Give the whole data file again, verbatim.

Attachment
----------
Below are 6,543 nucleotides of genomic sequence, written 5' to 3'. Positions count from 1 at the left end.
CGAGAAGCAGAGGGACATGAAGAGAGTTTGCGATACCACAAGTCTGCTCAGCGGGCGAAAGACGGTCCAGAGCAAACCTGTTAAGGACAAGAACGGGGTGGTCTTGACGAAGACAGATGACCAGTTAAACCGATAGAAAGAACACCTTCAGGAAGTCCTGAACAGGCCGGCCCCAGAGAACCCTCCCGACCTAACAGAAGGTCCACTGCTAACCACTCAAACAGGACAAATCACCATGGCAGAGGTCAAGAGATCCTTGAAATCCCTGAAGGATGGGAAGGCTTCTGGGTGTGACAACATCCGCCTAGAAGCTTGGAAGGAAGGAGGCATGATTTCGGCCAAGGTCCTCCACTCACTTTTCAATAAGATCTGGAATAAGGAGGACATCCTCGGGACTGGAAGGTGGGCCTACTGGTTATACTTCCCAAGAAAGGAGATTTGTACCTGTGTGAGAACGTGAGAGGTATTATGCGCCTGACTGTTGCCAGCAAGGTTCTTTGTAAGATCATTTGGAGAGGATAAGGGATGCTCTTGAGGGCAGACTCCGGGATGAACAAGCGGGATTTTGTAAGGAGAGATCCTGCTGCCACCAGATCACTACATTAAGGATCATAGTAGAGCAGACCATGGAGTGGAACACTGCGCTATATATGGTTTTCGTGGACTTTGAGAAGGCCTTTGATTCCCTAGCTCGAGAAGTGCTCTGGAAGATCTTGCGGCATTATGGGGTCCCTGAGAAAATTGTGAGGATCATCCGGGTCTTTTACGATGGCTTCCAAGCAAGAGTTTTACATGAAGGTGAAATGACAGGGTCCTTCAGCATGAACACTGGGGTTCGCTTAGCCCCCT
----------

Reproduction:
Below are 6,543 nucleotides of genomic sequence, written 5' to 3'. Positions count from 1 at the left end.
CGAGAAGCAGAGGGACATGAAGAGAGTTTGCGATACCACAAGTCTGCTCAGCGGGCGAAAGACGGTCCAGAGCAAACCTGTTAAGGACAAGAACGGGGTGGTCTTGACGAAGACAGATGACCAGTTAAACCGATAGAAAGAACACCTTCAGGAAGTCCTGAACAGGCCGGCCCCAGAGAACCCTCCCGACCTAACAGAAGGTCCACTGCTAACCACTCAAACAGGACAAATCACCATGGCAGAGGTCAAGAGATCCTTGAAATCCCTGAAGGATGGGAAGGCTTCTGGGTGTGACAACATCCGCCTAGAAGCTTGGAAGGAAGGAGGCATGATTTCGGCCAAGGTCCTCCACTCACTTTTCAATAAGATCTGGAATAAGGAGGACATCCTCGGGACTGGAAGGTGGGCCTACTGGTTATACTTCCCAAGAAAGGAGATTTGTACCTGTGTGAGAACGTGAGAGGTATTATGCGCCTGACTGTTGCCAGCAAGGTTCTTTGTAAGATCATTTGGAGAGGATAAGGGATGCTCTTGAGGGCAGACTCCGGGATGAACAAGCGGGATTTTGTAAGGAGAGATCCTGCTGCCACCAGATCACTACATTAAGGATCATAGTAGAGCAGACCATGGAGTGGAACACTGCGCTATATATGGTTTTCGTGGACTTTGAGAAGGCCTTTGATTCCCTAGCTCGAGAAGTGCTCTGGAAGATCTTGCGGCATTATGGGGTCCCTGAGAAAATTGTGAGGATCATCCGGGTCTTTTACGATGGCTTCCAAGCAAGAGTTTTACATGAAGGTGAAATGACAGGGTCCTTCAGCATGAACACTGGGGTTCGCTTAGCCCCCT